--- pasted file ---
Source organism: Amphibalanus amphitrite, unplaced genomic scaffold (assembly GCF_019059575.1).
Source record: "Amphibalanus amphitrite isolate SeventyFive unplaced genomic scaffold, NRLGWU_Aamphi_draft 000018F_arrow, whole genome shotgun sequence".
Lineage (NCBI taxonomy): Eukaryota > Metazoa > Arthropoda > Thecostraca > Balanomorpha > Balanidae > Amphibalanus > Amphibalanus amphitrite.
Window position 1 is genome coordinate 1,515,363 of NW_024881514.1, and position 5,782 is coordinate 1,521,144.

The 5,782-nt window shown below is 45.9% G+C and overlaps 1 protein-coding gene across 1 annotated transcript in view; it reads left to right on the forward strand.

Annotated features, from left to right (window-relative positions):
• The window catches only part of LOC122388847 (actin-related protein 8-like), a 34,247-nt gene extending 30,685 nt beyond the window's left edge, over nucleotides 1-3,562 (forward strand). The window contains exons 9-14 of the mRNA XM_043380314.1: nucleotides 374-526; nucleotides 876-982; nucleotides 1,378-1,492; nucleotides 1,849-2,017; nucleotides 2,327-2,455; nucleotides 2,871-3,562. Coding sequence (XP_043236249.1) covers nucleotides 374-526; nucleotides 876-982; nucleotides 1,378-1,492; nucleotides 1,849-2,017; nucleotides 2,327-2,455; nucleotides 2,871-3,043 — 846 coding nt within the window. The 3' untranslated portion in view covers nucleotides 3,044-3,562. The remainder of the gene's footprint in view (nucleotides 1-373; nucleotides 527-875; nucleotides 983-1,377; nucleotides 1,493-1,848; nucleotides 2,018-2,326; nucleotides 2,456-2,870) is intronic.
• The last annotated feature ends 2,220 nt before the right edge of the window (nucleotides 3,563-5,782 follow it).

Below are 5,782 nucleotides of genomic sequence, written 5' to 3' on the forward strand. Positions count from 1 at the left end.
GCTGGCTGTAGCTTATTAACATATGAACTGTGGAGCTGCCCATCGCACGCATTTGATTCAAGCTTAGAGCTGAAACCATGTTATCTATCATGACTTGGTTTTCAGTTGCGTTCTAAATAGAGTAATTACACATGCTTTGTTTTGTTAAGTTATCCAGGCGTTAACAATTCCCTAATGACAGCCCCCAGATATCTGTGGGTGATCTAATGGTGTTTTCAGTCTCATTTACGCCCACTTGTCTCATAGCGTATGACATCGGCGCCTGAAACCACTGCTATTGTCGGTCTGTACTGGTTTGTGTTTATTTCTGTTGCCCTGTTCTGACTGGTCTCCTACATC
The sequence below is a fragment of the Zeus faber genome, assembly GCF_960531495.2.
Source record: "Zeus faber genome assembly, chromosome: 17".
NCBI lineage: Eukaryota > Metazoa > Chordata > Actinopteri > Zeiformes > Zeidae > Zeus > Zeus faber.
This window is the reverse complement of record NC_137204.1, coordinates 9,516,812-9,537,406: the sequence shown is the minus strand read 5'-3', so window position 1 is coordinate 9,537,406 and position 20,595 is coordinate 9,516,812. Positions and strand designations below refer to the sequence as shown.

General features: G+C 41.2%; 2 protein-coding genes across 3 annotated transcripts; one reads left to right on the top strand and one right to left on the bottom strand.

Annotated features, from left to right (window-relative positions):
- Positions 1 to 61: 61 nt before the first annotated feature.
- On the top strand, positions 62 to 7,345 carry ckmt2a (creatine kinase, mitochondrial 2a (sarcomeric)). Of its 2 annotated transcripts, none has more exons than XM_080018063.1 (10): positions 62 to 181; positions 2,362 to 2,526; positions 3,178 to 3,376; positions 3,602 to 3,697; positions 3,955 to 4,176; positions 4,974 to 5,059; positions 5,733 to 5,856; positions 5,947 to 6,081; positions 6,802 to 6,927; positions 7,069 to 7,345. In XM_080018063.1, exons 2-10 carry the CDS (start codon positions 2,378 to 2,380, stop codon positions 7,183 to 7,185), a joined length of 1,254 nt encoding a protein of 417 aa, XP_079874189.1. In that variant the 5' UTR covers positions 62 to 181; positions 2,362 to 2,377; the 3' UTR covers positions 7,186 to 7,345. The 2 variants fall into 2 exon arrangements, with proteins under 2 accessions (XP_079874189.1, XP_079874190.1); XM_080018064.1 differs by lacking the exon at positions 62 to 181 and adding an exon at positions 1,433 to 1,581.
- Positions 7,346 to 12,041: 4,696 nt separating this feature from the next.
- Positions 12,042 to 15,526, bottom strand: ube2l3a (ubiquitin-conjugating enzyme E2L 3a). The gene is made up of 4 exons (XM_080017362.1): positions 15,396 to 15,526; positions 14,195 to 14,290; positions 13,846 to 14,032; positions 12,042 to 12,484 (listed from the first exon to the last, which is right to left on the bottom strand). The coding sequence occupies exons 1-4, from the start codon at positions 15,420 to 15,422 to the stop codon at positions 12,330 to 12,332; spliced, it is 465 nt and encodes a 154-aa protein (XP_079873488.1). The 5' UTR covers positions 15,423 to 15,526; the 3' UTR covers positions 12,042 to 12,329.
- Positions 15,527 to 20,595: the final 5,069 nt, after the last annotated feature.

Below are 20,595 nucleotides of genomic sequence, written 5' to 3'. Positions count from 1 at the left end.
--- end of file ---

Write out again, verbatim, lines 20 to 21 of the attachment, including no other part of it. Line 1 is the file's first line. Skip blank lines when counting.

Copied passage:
- Positions 12,042 to 15,526, bottom strand: ube2l3a (ubiquitin-conjugating enzyme E2L 3a). The gene is made up of 4 exons (XM_080017362.1): positions 15,396 to 15,526; positions 14,195 to 14,290; positions 13,846 to 14,032; positions 12,042 to 12,484 (listed from the first exon to the last, which is right to left on the bottom strand). The coding sequence occupies exons 1-4, from the start codon at positions 15,420 to 15,422 to the stop codon at positions 12,330 to 12,332; spliced, it is 465 nt and encodes a 154-aa protein (XP_079873488.1). The 5' UTR covers positions 15,423 to 15,526; the 3' UTR covers positions 12,042 to 12,329.
- Positions 15,527 to 20,595: the final 5,069 nt, after the last annotated feature.